Diagnosis of Appendicitis

Appendicitis is inflammation of the appendix. It is a medical emergency that requires prompt surgery to remove the appendix.

Updated: January 9, 2018

Appendicitis is inflammation of the appendix. It is a medical emergency that requires prompt surgery to remove the appendix. An inflamed appendix will eventually burst or perforate resulting in spilling infectious materials into the abdominal cavity if left untreated. This can lead to serious inflammation of the lining of abdominal cavity known as peritonitis.
This can be fatal unless it is treated quickly with strong antibiotics.

Diagnosis of Appendicitis:

It can be difficult to diagnose appendicitis as the position of the appendix in the abdomen may vary. Most of the time the appendix is in the right lower abdomen. But sometimes the appendix may be longer than normal. If it has a large mesentery, the combination of a large mesentery and a long appendix results in the movement of the appendix to dip down into the pelvis. It may also allow the appendix to move behind the colon which is called a retro-colic appendix . In either case, inflammation of the appendix may appear to be more like the inflammation of pelvic organs.
The symptoms of appendicitis may be similar to other health issue, including gallbladder problems, bladder or urinary tract infection, Crohn's disease, gastritis, intestinal infection, and ovary problems. Therefore the diagnosis of appendicitis begins with a thorough history and physical examination of the patient. The following tests are usually used to help make the diagnosis:

Abdominal examination:

Usually the patients will have a high temperature, and moderate to severe tenderness in the right lower abdomen. If inflammation has spread to the peritoneum, rebound tenderness will be there which is pain that is worse when the doctor gently press on the abdomen over the area of tenderness and quickly releases his or her hand.

Blood Test:

A CBC test can determine if there is a bacterial infection which is often correlated with appendicitis. A blood test can be done to look for elevated white blood cell count. Usually it becomes elevated with infection. Almost any infection or inflammation can cause the count to be elevated. Therefore, an elevated white blood cell count alone cannot be used to confirm a diagnosis of appendicitis.

Urinalysis:

Urinalysis is a microscopic examination of the urine that detects red blood cells, white blood cells and bacteria in the urine. When there is inflammation or stones in the kidneys or bladder, the test will be abnormal. As the appendix lies near the ureter and bladder, the inflammation can spread to the ureter and bladder leading to an abnormal urinalysis.
A normal urinalysis rule out a urinary tract infection and kidney stone than detecting an appendicitis as most patients with appendicitis will have normal result.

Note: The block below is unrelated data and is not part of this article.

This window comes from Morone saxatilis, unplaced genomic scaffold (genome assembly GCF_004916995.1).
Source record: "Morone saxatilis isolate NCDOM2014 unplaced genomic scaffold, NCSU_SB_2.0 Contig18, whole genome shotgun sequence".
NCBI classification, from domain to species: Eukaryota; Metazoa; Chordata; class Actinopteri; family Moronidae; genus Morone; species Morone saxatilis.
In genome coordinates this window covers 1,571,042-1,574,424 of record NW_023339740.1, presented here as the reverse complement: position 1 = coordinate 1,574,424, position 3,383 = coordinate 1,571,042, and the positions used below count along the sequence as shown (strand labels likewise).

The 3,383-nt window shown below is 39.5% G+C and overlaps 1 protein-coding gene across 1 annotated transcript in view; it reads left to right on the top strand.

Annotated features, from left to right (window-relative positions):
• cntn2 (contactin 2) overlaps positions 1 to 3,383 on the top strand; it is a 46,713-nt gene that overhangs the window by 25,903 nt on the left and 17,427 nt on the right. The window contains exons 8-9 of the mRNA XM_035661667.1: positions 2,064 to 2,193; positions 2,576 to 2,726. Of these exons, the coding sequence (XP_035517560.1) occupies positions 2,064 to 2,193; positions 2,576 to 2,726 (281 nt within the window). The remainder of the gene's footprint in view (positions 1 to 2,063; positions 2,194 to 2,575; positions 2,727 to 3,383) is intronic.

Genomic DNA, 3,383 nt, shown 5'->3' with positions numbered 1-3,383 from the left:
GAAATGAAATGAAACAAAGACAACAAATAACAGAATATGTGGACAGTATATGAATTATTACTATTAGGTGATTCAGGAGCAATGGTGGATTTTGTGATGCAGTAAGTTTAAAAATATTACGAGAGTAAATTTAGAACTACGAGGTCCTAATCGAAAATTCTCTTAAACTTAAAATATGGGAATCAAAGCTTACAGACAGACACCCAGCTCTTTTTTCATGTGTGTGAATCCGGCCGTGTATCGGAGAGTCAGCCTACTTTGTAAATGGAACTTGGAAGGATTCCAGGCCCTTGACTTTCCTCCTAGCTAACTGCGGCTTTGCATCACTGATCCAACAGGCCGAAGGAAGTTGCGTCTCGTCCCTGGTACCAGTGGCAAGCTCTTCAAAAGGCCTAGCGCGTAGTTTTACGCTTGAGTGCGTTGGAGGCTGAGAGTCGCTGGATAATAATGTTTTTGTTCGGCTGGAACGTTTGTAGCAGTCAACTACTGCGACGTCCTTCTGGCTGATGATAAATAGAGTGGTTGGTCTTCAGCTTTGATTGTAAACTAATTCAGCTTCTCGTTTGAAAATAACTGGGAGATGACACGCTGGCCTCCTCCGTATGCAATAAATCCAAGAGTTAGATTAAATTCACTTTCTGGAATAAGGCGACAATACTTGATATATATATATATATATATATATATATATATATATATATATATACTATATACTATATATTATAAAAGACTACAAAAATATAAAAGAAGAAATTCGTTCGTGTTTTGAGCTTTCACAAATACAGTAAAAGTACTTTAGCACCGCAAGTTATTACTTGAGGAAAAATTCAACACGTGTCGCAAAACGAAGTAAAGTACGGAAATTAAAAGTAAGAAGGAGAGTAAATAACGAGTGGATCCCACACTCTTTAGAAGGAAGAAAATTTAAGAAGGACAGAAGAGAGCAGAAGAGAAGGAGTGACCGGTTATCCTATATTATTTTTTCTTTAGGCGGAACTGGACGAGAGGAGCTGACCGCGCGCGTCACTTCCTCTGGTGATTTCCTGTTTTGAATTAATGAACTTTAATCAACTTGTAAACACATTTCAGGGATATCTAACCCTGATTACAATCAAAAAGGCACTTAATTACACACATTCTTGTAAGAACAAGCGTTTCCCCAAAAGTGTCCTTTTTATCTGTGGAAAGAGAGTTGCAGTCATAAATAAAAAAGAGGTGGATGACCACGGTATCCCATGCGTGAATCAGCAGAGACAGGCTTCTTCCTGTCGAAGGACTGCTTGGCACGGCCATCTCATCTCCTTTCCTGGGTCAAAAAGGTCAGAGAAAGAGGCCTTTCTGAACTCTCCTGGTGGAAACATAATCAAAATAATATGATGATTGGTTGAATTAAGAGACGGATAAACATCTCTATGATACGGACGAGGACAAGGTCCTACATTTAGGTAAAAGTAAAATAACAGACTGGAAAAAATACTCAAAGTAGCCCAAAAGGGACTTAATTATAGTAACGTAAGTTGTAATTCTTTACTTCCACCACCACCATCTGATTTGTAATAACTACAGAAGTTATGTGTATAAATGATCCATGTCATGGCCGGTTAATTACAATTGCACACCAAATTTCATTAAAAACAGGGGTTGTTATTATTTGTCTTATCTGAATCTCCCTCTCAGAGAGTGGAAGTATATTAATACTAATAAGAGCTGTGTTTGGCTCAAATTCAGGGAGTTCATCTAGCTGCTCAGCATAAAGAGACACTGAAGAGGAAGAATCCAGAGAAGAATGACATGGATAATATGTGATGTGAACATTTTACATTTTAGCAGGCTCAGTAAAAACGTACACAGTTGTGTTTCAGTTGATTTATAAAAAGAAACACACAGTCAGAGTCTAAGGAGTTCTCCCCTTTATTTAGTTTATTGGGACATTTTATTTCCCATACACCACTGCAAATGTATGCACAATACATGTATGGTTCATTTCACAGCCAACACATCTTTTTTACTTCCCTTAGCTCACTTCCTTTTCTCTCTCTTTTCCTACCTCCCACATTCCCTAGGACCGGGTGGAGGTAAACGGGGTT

Imaging Test:

A number of imaging test can be done to diagnose appendicitis which include:

Abdominal X-ray:

An abdominal x-ray may detect the fecalith that blocks the appendiceal opening causing appendicitis. The presence of a fecalith can occur without appendicitis also which especially happens in children.

Ultrasound:

Ultrasound can identify an enlarged appendix or an abscess by using sound waves to provide images. Ultrasound is also helpful in rule out the presence of conditions involving the ovaries, fallopian tubes and uterus that can be confused with appendicitis.

Barium enema:

This is an X-ray test in which liquid barium is inserted into the colon from the anus to fill the colon. The images on the colon in the area of the appendix can be viewed.
Barium enema also can rule out other intestinal problems that can be confused with appendicitis, such as Crohn's disease.

Computerized tomography (CT) scan:

A CT scan of the area of the appendix can be done to diagnose appendicitis and peri-appendiceal abscesses. This is also helpful in ruling out other diseases inside the abdomen and pelvis that can be confused with appendicitis.

Laparoscopy:

Laparoscopy is a surgical procedure in which a small fiber optic tube with a camera is inserted into the abdomen through a small incision made on the abdominal wall. It allows a direct view of the appendix as well as other abdominal and pelvic organs. The inflamed appendix can be removed with the laparoscope if appendicitis is found.
Sometimes a small portion of the appendix may be left behind when the appendix is removed surgically. This piece of appendix may become inflamed and can develop all of the complications of appendicitis. Therefore there is possibility to develop another episode of appendicitis if you have had your appendix removed.


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